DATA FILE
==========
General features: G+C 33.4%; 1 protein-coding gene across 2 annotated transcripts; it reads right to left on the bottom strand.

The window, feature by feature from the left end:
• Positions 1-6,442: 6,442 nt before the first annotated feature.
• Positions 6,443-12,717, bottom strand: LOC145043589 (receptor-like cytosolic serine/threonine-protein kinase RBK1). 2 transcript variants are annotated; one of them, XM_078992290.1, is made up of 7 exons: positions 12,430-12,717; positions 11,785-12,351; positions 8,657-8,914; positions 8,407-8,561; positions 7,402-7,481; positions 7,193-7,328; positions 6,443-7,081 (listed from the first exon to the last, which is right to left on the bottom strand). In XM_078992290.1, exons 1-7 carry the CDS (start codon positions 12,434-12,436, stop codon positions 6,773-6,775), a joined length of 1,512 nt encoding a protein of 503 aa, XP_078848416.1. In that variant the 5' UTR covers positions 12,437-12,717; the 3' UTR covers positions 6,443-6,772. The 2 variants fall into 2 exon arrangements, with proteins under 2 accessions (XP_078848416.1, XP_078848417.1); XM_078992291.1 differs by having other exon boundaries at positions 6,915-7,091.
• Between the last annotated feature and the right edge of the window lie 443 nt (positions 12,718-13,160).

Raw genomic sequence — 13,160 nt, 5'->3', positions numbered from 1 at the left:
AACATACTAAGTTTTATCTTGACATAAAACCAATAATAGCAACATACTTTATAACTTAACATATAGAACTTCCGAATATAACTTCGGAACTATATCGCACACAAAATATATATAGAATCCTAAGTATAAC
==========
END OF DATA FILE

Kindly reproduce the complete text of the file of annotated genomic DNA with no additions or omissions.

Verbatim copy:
General features: G+C 33.4%; 1 protein-coding gene across 2 annotated transcripts; it reads right to left on the bottom strand.

The window, feature by feature from the left end:
• Positions 1-6,442: 6,442 nt before the first annotated feature.
• Positions 6,443-12,717, bottom strand: LOC145043589 (receptor-like cytosolic serine/threonine-protein kinase RBK1). 2 transcript variants are annotated; one of them, XM_078992290.1, is made up of 7 exons: positions 12,430-12,717; positions 11,785-12,351; positions 8,657-8,914; positions 8,407-8,561; positions 7,402-7,481; positions 7,193-7,328; positions 6,443-7,081 (listed from the first exon to the last, which is right to left on the bottom strand). In XM_078992290.1, exons 1-7 carry the CDS (start codon positions 12,434-12,436, stop codon positions 6,773-6,775), a joined length of 1,512 nt encoding a protein of 503 aa, XP_078848416.1. In that variant the 5' UTR covers positions 12,437-12,717; the 3' UTR covers positions 6,443-6,772. The 2 variants fall into 2 exon arrangements, with proteins under 2 accessions (XP_078848416.1, XP_078848417.1); XM_078992291.1 differs by having other exon boundaries at positions 6,915-7,091.
• Between the last annotated feature and the right edge of the window lie 443 nt (positions 12,718-13,160).

Raw genomic sequence — 13,160 nt, 5'->3', positions numbered from 1 at the left:
AACATACTAAGTTTTATCTTGACATAAAACCAATAATAGCAACATACTTTATAACTTAACATATAGAACTTCCGAATATAACTTCGGAACTATATCGCACACAAAATATATATAGAATCCTAAGTATAAC